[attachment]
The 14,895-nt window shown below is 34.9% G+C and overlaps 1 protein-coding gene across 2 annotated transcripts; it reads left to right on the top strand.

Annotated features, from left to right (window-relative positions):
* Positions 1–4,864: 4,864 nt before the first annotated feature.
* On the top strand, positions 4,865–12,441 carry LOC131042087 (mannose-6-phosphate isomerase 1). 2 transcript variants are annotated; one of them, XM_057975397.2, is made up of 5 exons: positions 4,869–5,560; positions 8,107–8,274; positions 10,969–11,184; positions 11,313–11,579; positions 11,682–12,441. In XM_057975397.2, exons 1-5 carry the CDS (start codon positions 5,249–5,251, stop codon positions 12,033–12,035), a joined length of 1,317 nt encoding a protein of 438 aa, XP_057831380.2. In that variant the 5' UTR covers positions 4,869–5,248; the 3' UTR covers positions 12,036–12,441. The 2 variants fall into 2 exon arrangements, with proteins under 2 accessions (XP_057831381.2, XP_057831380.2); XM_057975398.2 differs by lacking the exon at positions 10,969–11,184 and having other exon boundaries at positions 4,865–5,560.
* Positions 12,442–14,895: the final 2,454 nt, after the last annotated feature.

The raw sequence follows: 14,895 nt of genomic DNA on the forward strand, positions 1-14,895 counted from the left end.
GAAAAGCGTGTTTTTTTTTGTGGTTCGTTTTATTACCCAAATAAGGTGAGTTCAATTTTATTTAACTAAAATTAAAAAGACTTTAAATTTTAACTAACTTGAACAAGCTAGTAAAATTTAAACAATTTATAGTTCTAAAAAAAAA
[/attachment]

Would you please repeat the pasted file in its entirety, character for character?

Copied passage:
The 14,895-nt window shown below is 34.9% G+C and overlaps 1 protein-coding gene across 2 annotated transcripts; it reads left to right on the top strand.

Annotated features, from left to right (window-relative positions):
* Positions 1–4,864: 4,864 nt before the first annotated feature.
* On the top strand, positions 4,865–12,441 carry LOC131042087 (mannose-6-phosphate isomerase 1). 2 transcript variants are annotated; one of them, XM_057975397.2, is made up of 5 exons: positions 4,869–5,560; positions 8,107–8,274; positions 10,969–11,184; positions 11,313–11,579; positions 11,682–12,441. In XM_057975397.2, exons 1-5 carry the CDS (start codon positions 5,249–5,251, stop codon positions 12,033–12,035), a joined length of 1,317 nt encoding a protein of 438 aa, XP_057831380.2. In that variant the 5' UTR covers positions 4,869–5,248; the 3' UTR covers positions 12,036–12,441. The 2 variants fall into 2 exon arrangements, with proteins under 2 accessions (XP_057831381.2, XP_057831380.2); XM_057975398.2 differs by lacking the exon at positions 10,969–11,184 and having other exon boundaries at positions 4,865–5,560.
* Positions 12,442–14,895: the final 2,454 nt, after the last annotated feature.

The raw sequence follows: 14,895 nt of genomic DNA on the forward strand, positions 1-14,895 counted from the left end.
GAAAAGCGTGTTTTTTTTTGTGGTTCGTTTTATTACCCAAATAAGGTGAGTTCAATTTTATTTAACTAAAATTAAAAAGACTTTAAATTTTAACTAACTTGAACAAGCTAGTAAAATTTAAACAATTTATAGTTCTAAAAAAAAA